It is worth noting that there are a number of very specific references to tourism in the paper including:
The UK’s future economic partnership should therefore provide reciprocal arrangements, consistent with the ending of free movement, that …. allow citizens to travel freely, without a visa, for tourism and temporary business activity;
Tourism In the year ending September 2017, UK residents made approximately 50 million non-business related visits to the EU spending £24 billion, and EU residents made over 20 million non-business related visits to the UK spending £7.8 billion. The UK therefore proposes reciprocal visa-free travel arrangements to enable UK and EU citizens to continue to travel freely for tourism in the future, maintaining the close links between the people of the UK and the EU. The Government wants UK and EU nationals to continue to be able to use the European Health Insurance Card (EHIC) to receive healthcare should they need it while on holiday
Students and young people The UK and the EU should continue to give young people and students the chance to benefit from each other’s world leading universities, including cultural exchanges such as Erasmus+. The UK proposes a UK-EU youth mobility scheme to ensure that young people can continue to enjoy the social, cultural and educational benefits of living in each other’s countries. The UK already operates a number of youth mobility schemes with other global partners, for example with Australia and Canada, on which this could be modelled.
Streamlined border arrangements and administrative procedures The UK already has existing arrangements with low-risk, non-EU countries that enable smooth access at the border, such as the Registered Traveller Scheme in place with a number of countries like the US and Japan. The UK wants to agree reciprocal arrangements with the EU that ensure smooth passage for UK nationals when they travel to the EU, for example on business or on holiday. The UK will strengthen the security of its borders, which should include exploring whether to apply the electronic travel authorities proposed for third country nationals to each other’s nationals, and ensuring travel documents meet minimum security standards. But at the border, as now, tourists and business visitors should not routinely have to face questions about the purpose of their visit. The UK also wants to minimize administrative burdens for those seeking permission to travel, enter or reside in each other’s territories, including short, simple and user-friendly application processes.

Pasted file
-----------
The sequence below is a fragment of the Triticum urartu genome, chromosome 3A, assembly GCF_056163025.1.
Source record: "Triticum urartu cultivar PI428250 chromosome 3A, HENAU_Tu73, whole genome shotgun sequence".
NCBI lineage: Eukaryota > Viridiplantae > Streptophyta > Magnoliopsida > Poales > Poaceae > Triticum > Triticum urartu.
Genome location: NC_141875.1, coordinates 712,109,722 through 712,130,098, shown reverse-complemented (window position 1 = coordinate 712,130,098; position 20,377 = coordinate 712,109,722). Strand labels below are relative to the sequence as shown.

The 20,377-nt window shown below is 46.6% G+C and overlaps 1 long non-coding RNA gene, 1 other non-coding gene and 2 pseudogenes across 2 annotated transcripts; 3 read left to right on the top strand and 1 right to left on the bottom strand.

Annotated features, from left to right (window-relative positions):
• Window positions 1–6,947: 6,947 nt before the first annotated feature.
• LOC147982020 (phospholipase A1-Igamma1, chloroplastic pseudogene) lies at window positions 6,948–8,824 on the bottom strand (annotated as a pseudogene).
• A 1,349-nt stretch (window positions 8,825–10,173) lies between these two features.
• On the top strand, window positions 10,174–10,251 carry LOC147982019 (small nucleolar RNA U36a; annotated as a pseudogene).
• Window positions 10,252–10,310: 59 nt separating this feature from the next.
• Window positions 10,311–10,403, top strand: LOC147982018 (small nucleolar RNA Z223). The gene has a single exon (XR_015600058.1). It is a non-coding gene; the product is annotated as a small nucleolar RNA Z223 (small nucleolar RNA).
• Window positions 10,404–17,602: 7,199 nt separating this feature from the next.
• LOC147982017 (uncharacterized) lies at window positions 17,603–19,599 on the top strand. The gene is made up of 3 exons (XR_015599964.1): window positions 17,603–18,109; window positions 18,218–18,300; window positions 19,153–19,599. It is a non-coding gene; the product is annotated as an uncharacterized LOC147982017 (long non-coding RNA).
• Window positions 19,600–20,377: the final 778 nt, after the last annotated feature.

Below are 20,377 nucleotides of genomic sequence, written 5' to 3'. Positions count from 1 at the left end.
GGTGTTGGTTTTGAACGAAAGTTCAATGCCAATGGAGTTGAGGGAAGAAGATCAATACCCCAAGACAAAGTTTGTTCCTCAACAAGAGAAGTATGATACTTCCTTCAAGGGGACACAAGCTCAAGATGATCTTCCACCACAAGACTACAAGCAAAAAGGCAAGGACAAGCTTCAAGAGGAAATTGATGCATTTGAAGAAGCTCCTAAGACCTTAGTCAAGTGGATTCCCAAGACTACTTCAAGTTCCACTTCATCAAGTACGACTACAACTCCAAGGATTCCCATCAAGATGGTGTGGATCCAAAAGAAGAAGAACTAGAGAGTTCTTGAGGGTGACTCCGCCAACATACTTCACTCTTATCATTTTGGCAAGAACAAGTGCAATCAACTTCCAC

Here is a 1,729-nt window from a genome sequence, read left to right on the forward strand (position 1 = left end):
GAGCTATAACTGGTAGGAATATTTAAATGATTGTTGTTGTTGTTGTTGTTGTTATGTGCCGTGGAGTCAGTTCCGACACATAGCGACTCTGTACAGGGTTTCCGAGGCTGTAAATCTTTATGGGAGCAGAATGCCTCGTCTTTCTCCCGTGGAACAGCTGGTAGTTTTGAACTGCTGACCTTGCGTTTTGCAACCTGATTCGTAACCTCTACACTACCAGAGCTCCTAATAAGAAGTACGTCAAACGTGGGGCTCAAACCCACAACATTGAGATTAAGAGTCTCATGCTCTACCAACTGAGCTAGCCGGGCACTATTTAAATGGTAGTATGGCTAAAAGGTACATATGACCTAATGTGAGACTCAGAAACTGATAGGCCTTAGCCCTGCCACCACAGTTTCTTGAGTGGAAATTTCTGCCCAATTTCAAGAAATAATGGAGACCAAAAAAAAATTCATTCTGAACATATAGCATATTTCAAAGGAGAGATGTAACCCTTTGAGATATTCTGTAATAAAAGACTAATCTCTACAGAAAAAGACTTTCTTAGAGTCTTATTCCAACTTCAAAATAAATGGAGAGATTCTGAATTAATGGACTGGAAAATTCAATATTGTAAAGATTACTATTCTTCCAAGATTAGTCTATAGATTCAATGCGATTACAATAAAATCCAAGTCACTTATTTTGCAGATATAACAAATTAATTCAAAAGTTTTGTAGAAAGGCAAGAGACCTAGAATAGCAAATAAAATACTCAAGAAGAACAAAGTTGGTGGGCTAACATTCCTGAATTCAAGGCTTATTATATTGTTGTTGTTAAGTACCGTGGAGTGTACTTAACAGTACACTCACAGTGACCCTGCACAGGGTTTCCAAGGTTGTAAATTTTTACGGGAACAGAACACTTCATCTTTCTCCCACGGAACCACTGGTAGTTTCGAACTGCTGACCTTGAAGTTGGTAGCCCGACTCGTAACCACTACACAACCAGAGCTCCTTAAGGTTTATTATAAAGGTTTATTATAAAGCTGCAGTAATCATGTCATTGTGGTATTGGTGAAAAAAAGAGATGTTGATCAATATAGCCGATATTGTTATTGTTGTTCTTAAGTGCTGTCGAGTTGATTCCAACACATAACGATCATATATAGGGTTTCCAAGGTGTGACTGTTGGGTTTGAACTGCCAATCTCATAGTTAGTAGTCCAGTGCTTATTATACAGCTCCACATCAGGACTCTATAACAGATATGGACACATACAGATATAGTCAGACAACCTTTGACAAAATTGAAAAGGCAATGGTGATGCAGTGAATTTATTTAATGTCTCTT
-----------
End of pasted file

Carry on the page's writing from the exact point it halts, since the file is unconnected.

Aviation The UK will explore options for maintaining reciprocal liberalised access through an Air Transport Agreement. This would permit UK and EU carriers to operate air services to, from and within the territory of both the UK and the EU on an equal basis. This could be supported through an approach to ownership and control that avoids introducing additional barriers to businesses. There is precedent for this within the EU-Canada Air Services Agreement, which provides for the possibility of fully liberalised access subject to a sufficiently open bilateral approach to ownership and control.
Road Transport The UK wants to explore options for reciprocal access for road hauliers and passenger transport operators, and arrangements for private motoring. The UK is taking legislation through Parliament to ensure that a permitting system can operate if required.
Recognition of Qualifications The UK proposes establishing a system that is broad in scope, covering the same range of professions as the Mutual Recognition of Qualifications Directive and includes those operating either on a permanent or temporary basis across borders.